In The News

Financial Times Honors Ropes & Gray in Inaugural Edition of U.S. Innovative Lawyers Report
Firm Recognized for Innovation in Litigation and Restructuring

Practices: Corporate & Securities Litigation, Business Restructuring

Ropes & Gray has been recognized in the first U.S. edition of the Financial Times’ Innovative Lawyers report. “To be ranked in the U.S. Innovative Lawyers report, a legal team needed to have exceeded client expectations in a market where those expectations were riding high,” the Financial Times editors wrote in the report, published Dec. 1.

Ropes & Gray was cited in the litigation category for its work on two cases:

  • Freddie Mac securities fraud class actions: Securities litigation practice group leader Randy Bodner lead a team advising former Freddie Mac senior officers.  The firm represents this group in numerous securities fraud class actions and derivative actions pending in multiple jurisdictions, which together assert damages exceeding tens of billions of dollars. The Financial Times writes, “Reversing the trend for longer, more complicated claim documents, the firm successfully revitalized a 1930s rule that requires plaintiffs to file a plain and simple claim. A useful defence tool against a glut of sub-prime class-action suits.”
  • Jones v. Harris U.S. Supreme Court decision: Securities litigation partners John Donovan and Robert Skinner led a Ropes & Gray team in a victory for mutual fund advisor client, Harris Associates. The decision established the standard governing claims of excessive mutual fund fees. The Financial Times writes, “Challenging the perceived wisdom in cases attacking the size of advisory fees charged by mutual funds, the firm convinced the Court to determine an action in favour of its client without a full hearing.”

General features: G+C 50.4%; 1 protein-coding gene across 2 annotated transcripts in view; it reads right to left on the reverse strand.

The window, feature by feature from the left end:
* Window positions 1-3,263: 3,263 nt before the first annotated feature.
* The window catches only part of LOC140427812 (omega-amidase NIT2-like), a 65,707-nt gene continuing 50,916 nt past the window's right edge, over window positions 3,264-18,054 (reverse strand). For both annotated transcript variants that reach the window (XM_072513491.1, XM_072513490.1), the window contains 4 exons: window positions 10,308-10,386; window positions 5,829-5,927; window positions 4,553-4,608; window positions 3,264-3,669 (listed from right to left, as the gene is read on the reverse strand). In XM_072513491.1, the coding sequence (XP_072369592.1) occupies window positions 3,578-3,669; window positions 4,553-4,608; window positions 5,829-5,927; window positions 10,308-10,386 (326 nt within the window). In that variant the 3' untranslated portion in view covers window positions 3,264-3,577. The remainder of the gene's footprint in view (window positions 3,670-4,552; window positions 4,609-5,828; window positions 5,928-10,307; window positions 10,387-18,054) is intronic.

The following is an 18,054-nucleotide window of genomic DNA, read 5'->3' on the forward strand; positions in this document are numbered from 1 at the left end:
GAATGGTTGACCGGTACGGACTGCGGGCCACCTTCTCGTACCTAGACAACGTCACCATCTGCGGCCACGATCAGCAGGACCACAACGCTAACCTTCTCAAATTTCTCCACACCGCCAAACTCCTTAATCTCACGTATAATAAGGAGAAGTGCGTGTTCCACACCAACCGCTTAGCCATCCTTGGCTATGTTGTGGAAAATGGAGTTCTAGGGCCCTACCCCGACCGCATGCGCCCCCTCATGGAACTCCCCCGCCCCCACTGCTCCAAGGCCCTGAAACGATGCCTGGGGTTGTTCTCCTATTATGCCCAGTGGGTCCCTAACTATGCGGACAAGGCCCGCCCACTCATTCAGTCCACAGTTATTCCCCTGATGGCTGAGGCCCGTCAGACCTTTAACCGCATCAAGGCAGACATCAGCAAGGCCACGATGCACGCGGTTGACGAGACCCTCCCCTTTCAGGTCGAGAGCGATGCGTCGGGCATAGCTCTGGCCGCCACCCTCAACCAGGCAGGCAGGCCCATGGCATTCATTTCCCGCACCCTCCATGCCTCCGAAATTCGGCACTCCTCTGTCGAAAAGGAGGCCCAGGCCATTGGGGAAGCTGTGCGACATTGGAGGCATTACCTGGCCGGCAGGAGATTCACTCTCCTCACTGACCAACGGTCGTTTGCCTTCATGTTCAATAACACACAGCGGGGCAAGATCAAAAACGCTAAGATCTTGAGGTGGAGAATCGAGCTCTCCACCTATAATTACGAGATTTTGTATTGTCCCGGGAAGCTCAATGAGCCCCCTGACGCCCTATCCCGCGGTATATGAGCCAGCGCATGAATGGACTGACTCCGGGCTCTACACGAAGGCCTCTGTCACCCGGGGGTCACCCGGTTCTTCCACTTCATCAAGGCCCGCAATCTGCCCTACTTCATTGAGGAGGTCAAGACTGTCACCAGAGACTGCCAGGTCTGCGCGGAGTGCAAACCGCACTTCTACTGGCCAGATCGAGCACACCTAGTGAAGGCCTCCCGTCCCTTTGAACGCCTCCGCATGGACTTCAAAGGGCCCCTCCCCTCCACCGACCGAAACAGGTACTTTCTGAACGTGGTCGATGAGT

Ropes & Gray was “highly commended” in the automotive restructuring category:

  • Plastech restructuring:  Plastech was the largest minority-owned auto supplier in Michigan when it filed its Chapter 11 case unexpectedly in 2008. Business restructuring partner Keith Wofford led a team that included partners Stephen Moeller-Sally and Win Minot representing the steering committee of first lien term loan lenders in acquiring the interior and exterior parts divisions of Plastech through vehicles formed between the lenders and two separate joint venture partners. The Financial Times,  writes, “Representing the main credit holders, the firm enabled the company to be sold to its current owners in a way that returned excellent return on investment for clients. Elements of the deal could be considered a precursor to later restructurings, as the deal involved similar innovations such as the use of collective action in the credit bid.”
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